By Nancy Powell
If there was one takeaway from Thursday’s CBLDF: She Changed Comics panel, it was the critical role that women play in advocating for the key social and cultural issues in today’s world, and that these women as writers, artists and historians act as the collective voice to challenge the status quo.
Betsy Gomez (She Changed Comics) moderated a roundtable discussion of women who have created and continue to create some of the most important works in comics today. The panelists included Joyce Farmer (Special Exits, Tits & Clits), Caitlin McCabe (She Changed Comics contributor), Thi Bui (The Best We Could Do), and Newberry Honors and Eisner Award-winning writer Jennifer Holm (Babymouse series, Squish).
Gomez started off the hour-long discussion by asking each woman how she came into comics. Farmer read comics with her father and found comics to be an easier medium to communicate ideas than writing. Farmer’s $1 per week allowance allowed her to buy five candy bars and five comics.
McCabe had a more unconventional childhood; she grew up in a family that encouraged the reading controversial materials, including comics, and so enamored was McCable of the medium that she went on to earn a Masters degree in the subject matter. Bui discovered comics at an older age, concentrating mostly on women-written or women-centered comics.
Like Farmer, Holm’s father shared with her and her brothers his love of comic strips, such as Prince Valiant and Flash Gordon, from his youth. “I wanted the girl version of Peter Parker, a teenage version that I could relate to,”
Gomez then asked each of the panelists to share their experience of creating comics. Farmer’s Abortion Eve in 1973 as a way to distribute information about birth control birth control before Planned Parenthood took off. Her anti-Catholic stance on birth control made the comic unsaleable, and the comic was not well received because it did not fit into the underground comics genre. As history would play out, Abortion Eve is being reproduced in full by the University of Pennsylvania and has since increased in relevance as a result of the ongoing debate on women’s reproductive rights.
But Farmer’s first comic, Tits & Clits, found itself on the banned books list after a Laguna Beach, California bookseller, Fahrenheit 451, got in trouble for selling it. Farmer was advised by the ACLU that she could potentially lose everything if she continued to publish the title, and while the suit was thrown out on account of its violating free speech, the effect of that experience was traumatizing. “Censorship damages the creativeness of people who are working,” Farmer said.
Bui’s call to creativity occurred in response to her anger about the incorrect stereotypes of the Vietnamese’s role in the Vietnam War. At the time, she was also trying to figure out her own origins, so The Best We Could Do became as much a project that was personal as it was a historical journey. “Comics were my revenge against Hollywood. I didn’t have a Hollywood budget, but I had pens, and I could draw,” remarked Bui.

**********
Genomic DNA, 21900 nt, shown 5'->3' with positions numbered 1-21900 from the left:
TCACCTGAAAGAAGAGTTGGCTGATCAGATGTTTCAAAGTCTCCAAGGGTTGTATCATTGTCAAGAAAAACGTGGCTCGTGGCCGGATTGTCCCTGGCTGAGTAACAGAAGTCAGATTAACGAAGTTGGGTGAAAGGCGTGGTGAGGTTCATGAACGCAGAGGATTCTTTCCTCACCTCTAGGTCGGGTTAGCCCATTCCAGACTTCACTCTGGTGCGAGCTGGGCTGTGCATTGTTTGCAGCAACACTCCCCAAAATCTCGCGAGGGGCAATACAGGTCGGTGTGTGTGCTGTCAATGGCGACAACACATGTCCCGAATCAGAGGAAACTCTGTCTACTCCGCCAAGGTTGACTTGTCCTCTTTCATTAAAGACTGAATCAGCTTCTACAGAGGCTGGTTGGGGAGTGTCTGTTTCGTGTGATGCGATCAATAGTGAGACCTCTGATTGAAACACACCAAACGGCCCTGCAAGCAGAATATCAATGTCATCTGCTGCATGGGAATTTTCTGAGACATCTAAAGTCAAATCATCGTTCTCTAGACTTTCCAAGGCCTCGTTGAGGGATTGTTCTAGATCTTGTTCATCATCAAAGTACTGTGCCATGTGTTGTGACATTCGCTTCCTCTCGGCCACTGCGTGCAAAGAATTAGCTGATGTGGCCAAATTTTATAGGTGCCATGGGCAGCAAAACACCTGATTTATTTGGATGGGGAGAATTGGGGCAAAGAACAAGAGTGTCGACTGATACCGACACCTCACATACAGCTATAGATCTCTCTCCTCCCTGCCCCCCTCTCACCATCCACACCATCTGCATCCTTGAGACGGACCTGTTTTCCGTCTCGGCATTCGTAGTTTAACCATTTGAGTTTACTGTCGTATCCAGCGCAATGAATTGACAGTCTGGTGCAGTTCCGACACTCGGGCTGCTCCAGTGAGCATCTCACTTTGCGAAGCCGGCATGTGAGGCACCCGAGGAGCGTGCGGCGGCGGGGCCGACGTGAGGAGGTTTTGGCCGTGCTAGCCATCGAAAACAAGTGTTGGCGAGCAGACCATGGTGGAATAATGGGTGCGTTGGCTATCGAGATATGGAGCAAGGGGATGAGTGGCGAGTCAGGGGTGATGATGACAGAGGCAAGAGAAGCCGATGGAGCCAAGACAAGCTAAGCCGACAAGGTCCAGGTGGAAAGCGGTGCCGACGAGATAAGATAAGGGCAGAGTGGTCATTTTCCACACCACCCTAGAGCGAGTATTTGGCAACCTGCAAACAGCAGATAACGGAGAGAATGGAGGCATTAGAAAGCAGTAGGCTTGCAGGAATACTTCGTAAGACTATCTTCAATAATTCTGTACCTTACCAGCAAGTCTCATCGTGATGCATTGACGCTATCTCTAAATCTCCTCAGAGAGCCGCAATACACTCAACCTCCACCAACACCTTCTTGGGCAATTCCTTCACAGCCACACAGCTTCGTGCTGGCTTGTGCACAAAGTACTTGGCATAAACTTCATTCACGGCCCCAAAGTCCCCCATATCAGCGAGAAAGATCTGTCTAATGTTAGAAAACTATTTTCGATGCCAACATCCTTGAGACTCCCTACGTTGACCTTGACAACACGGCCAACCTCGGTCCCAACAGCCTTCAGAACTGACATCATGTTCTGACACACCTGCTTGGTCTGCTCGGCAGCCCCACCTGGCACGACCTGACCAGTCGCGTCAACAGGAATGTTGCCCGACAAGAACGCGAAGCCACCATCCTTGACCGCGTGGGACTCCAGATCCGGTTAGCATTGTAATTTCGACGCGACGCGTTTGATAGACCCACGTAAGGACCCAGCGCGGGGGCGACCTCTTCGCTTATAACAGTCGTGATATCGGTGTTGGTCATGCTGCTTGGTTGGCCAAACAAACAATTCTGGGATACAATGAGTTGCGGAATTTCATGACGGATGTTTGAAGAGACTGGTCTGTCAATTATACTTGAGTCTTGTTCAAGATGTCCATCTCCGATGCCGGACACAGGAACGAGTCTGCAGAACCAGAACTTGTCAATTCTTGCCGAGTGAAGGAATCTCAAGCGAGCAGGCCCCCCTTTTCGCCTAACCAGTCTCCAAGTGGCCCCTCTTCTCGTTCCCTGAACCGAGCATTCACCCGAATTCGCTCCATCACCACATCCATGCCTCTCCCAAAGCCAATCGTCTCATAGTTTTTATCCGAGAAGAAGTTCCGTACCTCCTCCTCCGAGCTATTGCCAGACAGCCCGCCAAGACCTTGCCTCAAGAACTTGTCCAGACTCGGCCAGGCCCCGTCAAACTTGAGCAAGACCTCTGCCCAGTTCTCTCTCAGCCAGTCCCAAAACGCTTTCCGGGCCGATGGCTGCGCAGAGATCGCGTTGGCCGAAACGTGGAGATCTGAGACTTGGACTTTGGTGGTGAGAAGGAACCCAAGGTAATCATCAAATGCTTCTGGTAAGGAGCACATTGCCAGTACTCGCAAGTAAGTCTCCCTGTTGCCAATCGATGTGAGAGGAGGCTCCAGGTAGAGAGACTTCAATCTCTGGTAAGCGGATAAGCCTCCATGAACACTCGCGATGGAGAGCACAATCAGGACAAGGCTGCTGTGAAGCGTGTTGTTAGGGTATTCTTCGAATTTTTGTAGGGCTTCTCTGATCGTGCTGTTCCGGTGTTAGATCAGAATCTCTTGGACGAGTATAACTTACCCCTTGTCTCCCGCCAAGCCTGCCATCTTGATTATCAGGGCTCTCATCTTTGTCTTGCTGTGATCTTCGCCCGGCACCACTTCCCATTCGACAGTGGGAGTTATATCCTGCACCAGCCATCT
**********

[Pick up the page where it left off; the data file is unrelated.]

On the other end of the spectrum, Holm’s involvement with comics was family business; her brother Matt was an illustrator, which made collaboration easy. “The comics you read as a kid stay with you forever,” recalled Holm, who found plenty of opportunity to become involved in a medium she loved by writing kids comics. “They [publishers] are open to taking risks on graphic novelist and women. It may not be Marvel material, but Scholastic snapped it up. Children’s publishers are willing to take risks, and they really helped the whole movement start.”
McCabe used her scholarship in the genre to advocate for notable, but lesser known, female comic book writers as a contributor to She Changed Comics. “Comics scholarship is really important…how it impacts our lives, how it makes us feel, and how it makes us represent ourselves.”
Gomez’ final question revolved around the issue of censorship, specifically regarding the overrepresentation of women on the censorship lists. Bui felt that people used censorship as a weapon to shut down important voices. McCabe went further to highlight the point that women comic book creators do not represent the status quo, and any challenges to the status quo could scare people. Holm punctuated the point by citing the popularity and performance of bestselling, “questionable” titles co-authored by women, such as This One Summer by Mariko Tamaki, Drama by Raina Telgemeier, and Persepolis by Marjane Satrapi.
Farmer ended the discussion by pointing out an obvious fact; that these five women were sitting in a panel and discussing the success of their own careers, a defiant contradiction to naysayers questioning women’s impact on the medium. And each of the panelists confirmed, through personal experience and in their discussion of upcoming projects, that they continue to push the boundaries on important cultural and social issues.